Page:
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On Software Craftsmanship

Reflecting on the role and meaning of software development as craftsmanship.

Seeing software development as handiwork implies the revaluation of certain inherent aspects formerly considered as important and those traditionally given less importance, and how this revaluation impacts the individual developer, a software development team, and the process of developing software as a whole.

"The programmer, like the poet, works only slightly removed from pure thought-stuff. He builds his castles in the air, from air, creating by the exertion of the imagination." [📖MM, p. 7]

Due to the close connection of computer programs with automatism and technology, the role of software developers is merely considered supportive. As an example, a written program may exist as a runtime executable or as a utility function in computer memory and is as such not tangible for the user. The ease of work for a problem domain is appreciated by the computer's user, but the creator(s) behind the product is just a means to an end: Software supporting complex technicalities often obscures the fact that behind the written code a person or/and a team exists that successfully applied their expertise and skills gathered through years of practical and theoretical experience. As an implication of the lack of appreciation, developers lose the connection to their creation and tend to view their code as a commodity that's of a short lifetime, not of much worth, and easily replaceable.

Software Development as Craftsmanship in Literature

Experts in the fields of software development - such as Pete McBreen [📖SCS], the "Pragmatic Programmers" Andrew Hunt and David Thomas [📖PP] and Robert C. Martin [📖CC] consciously connect writing software with the notion of "crafting":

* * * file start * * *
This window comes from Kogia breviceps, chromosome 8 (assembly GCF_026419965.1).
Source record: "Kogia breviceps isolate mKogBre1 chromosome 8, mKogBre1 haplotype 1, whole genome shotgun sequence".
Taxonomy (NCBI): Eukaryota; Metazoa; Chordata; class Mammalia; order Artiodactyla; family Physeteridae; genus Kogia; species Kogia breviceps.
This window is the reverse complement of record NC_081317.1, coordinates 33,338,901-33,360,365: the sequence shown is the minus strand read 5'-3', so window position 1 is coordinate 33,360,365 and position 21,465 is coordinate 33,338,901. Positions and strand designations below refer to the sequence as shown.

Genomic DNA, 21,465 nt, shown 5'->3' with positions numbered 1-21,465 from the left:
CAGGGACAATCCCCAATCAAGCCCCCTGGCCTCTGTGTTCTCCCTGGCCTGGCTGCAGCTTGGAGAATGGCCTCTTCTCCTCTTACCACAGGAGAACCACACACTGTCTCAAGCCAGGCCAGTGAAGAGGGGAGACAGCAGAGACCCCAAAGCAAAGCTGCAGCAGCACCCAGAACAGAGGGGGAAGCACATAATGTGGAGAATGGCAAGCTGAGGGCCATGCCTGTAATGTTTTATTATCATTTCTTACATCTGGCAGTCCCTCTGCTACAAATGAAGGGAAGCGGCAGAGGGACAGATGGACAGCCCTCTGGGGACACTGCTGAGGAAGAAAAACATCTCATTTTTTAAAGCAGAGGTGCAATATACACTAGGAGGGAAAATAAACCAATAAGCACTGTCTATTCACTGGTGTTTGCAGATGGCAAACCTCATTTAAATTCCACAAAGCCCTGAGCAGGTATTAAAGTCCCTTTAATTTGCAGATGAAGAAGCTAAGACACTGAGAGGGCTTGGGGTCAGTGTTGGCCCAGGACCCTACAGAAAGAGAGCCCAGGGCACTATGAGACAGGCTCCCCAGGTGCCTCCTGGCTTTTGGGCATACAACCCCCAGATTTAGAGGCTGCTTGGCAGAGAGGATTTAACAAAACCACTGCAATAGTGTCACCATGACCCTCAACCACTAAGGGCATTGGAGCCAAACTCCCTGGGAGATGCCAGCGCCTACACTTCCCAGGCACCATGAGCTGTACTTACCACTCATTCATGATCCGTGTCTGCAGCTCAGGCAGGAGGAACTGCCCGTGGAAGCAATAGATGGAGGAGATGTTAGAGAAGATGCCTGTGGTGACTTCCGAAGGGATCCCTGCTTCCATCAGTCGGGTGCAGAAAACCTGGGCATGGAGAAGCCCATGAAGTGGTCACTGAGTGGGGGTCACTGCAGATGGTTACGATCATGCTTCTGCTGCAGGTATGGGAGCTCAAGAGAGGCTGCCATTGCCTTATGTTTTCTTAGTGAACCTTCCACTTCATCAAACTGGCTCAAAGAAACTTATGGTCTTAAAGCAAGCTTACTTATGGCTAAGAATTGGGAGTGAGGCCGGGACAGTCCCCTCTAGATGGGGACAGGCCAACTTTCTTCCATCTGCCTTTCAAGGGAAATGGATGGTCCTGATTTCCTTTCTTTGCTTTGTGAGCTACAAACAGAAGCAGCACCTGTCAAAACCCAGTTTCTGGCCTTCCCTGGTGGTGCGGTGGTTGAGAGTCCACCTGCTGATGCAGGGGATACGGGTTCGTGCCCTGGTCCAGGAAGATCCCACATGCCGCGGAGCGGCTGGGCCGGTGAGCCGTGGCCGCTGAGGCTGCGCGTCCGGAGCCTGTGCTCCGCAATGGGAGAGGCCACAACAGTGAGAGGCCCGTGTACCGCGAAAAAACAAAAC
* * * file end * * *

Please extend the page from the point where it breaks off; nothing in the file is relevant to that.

"You must gain the knowledge of principles, patterns, practices, and heuristics that a craftsman knows, [...]" [📖CC, p. xxvi]

Thomas and Hunt state in the Preface to the first edition of the Pragmatic Programmer, that "Programming is a craft" [📖PP, p. xix] but also acknowledge that software development is usually connotated with the task of engineering:

"There should be engineering in software construction. However, this doesn't preclude individual craftsmanship." [📖PP, p. xxii]

In Software Craftsmanship, crafting software facilitated with technical tools and agile methodologies which support diligence and discipline is seen as a creative process whereas engineering software emphasizes technical aspects of the discipline. Of course, neither the creative process nor the engineering process is less valuable than the other. However, weighing in on the creativity involved in writing software allows the developer to forge a closer bond with the product that emerges out of this process - closer than one would probably expect from an intangible product.

The idea of Software Craftsmanship is also reflected in the Manifesto for Software Craftsmanship, published in 2009, expanding on the Manifesto for Agile Software Development:

"Not only working software, but also well-crafted software.

Not only responding to change, but also steadily adding value.

Not only individuals and interactions, but also a community of professionals.

Not only customer collaboration, but also productive partnerships."